• Kressler D, Hock MB, Kralli A. Coactivators PGC-1β and SRC-1 interact functionally to promote agonist activity of the selective estrogen receptor modulator tamoxifen. J Biol Chem. 2007;282:26897–26907. [PubMed]
  • Kudwa AE, Gustafsson J-A, Rissman EF. Estrogen receptor β modulates estradiol induction of progestin receptor immunoreactivity in male, but not in female, mouse medial preoptic area. Endocrinology. 2004;145:4500–4506. [PubMed]
  • LaMorte A, Kumar N, Bardin CW, Sundaram K. Aromatization of 7α-methyl-19-nortestosterone by human placental microsomes in vitro. J Steroid Biochem Mol Biol. 1994;48:297–304. [PubMed]
  • Livak KJ, Schmittgen TD. Analysis of relative gene expression data using real-time quantitative PCR and the 2−ΔΔCT Method. Methods. 2001;25:402–8. [PubMed]
  • Llewellyn W. Anabolics. 6. Jupiter FL: Body of Science; 2007.
  • Lu S-F, McKenna SE, Cologer-Clifford A, Nau EA, Simon NG. Androgen receptor in mouse brain: sex differences and similarities in autoregulation. Endocrinology. 1998;139:1594–1601. [PubMed]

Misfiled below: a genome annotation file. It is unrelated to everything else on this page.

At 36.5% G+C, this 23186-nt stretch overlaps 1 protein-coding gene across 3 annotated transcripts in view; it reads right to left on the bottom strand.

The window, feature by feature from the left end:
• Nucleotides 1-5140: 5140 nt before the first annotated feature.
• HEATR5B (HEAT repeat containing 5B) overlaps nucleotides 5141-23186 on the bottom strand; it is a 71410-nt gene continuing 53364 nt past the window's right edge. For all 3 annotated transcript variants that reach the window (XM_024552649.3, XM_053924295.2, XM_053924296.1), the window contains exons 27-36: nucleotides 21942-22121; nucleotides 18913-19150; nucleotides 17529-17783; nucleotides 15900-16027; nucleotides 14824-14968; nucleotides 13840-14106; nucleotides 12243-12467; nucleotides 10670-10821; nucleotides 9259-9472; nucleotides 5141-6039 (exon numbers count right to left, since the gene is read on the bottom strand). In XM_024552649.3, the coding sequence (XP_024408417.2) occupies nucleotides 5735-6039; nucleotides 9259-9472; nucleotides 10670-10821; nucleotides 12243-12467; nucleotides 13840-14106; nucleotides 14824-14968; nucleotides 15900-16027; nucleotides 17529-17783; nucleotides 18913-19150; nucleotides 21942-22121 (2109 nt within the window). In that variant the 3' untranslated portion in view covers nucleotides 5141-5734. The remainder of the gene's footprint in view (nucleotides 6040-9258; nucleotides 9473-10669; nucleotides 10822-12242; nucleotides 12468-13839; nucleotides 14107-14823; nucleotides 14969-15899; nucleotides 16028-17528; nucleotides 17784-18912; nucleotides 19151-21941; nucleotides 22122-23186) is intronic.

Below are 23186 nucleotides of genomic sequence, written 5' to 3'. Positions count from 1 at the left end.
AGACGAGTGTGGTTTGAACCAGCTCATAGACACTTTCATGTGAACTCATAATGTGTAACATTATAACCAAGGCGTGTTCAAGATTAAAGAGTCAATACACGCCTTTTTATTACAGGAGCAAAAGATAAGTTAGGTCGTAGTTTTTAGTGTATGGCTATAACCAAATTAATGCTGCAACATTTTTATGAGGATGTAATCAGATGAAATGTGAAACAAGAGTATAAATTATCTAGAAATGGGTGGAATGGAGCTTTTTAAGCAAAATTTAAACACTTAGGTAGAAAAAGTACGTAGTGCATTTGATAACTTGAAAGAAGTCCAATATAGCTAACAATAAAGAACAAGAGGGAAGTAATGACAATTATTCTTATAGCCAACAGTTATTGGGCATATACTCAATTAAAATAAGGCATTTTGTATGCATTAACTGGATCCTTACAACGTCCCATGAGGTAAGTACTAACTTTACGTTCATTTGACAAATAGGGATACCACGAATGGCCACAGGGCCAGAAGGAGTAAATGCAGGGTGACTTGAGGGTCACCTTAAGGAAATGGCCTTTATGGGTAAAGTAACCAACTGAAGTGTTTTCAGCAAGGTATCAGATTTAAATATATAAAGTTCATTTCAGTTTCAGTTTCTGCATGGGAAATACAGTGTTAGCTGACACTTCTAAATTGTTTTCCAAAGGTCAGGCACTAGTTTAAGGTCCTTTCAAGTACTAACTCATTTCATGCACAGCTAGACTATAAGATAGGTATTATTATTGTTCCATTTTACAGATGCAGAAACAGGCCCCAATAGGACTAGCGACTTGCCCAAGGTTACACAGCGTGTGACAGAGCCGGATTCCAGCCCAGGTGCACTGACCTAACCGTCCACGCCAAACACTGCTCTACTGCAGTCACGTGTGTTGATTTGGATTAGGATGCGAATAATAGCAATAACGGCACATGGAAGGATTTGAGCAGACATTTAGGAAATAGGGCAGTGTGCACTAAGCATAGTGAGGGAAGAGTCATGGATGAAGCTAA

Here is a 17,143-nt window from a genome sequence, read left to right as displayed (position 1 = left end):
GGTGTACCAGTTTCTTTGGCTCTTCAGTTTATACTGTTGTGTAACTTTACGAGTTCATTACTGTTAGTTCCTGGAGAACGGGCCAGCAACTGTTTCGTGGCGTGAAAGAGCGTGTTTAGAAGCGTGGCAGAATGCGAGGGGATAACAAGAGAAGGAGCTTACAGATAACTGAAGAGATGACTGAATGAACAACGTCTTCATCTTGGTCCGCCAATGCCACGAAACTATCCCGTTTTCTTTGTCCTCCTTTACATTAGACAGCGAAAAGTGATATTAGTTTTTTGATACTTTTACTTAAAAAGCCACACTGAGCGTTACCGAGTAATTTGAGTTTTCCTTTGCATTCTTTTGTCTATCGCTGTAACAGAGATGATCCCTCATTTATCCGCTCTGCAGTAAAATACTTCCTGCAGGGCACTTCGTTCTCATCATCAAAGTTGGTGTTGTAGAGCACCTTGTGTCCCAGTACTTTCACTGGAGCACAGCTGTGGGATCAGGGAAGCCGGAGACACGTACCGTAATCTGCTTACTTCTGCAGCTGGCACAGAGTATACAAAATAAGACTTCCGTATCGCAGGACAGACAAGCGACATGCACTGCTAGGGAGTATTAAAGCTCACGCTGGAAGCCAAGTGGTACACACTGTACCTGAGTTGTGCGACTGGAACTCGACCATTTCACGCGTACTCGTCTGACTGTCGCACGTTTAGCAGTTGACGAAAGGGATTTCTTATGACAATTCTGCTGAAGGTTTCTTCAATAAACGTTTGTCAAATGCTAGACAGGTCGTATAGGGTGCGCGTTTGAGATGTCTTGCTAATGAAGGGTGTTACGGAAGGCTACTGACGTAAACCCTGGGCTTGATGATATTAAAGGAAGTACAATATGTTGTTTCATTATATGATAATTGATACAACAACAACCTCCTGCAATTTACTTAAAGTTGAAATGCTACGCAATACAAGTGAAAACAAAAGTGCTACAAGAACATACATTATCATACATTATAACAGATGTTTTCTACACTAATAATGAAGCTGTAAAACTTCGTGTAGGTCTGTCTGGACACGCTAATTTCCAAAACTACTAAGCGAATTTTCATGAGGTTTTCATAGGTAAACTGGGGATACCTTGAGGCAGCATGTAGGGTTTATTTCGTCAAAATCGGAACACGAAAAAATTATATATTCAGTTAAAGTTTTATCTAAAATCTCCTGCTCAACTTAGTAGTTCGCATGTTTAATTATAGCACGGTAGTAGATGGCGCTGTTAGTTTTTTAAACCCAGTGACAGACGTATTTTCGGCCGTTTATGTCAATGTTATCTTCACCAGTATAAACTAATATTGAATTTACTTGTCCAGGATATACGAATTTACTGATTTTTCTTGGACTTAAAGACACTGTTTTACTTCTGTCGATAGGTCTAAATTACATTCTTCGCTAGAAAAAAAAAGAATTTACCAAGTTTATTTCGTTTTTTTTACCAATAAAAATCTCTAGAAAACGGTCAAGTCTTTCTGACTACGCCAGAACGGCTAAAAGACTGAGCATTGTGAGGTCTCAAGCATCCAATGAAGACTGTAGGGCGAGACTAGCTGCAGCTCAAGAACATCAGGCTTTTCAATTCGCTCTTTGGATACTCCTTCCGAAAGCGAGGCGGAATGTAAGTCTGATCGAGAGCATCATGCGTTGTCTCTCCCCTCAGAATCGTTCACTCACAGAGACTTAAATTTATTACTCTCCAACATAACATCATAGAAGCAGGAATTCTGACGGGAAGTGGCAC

• Maguire J, Mody I. Neurosteroid synthesis-mediated regulation of GABAA receptors: relevance to the ovarian cycle and stress. J Neurosci. 2007;27:2155–2162. [PubMed]
  • Martini L. The 5 alpha-reduction of testosterone in the neuroendocrine structures. Biochemical and physiological implications. Endocr Rev. 1982;3:1–25. [PubMed]
  • Matsumoto T, Takeyama K, Sato T, Kato S. Androgen receptor functions from reverse genetic models. J Steroid Biochem Mol Biol. 2003;85:95–99. [PubMed]
  • Miczek KA, Fish EW, De Bold JF, De Almeida RM. Social and neural determinants of aggressive behavior: pharmacotherapeutic targets at serotonin, dopamine and γ-aminobutyric acid systems. Psychopharmacology. 2002;163:434–458. [PubMed]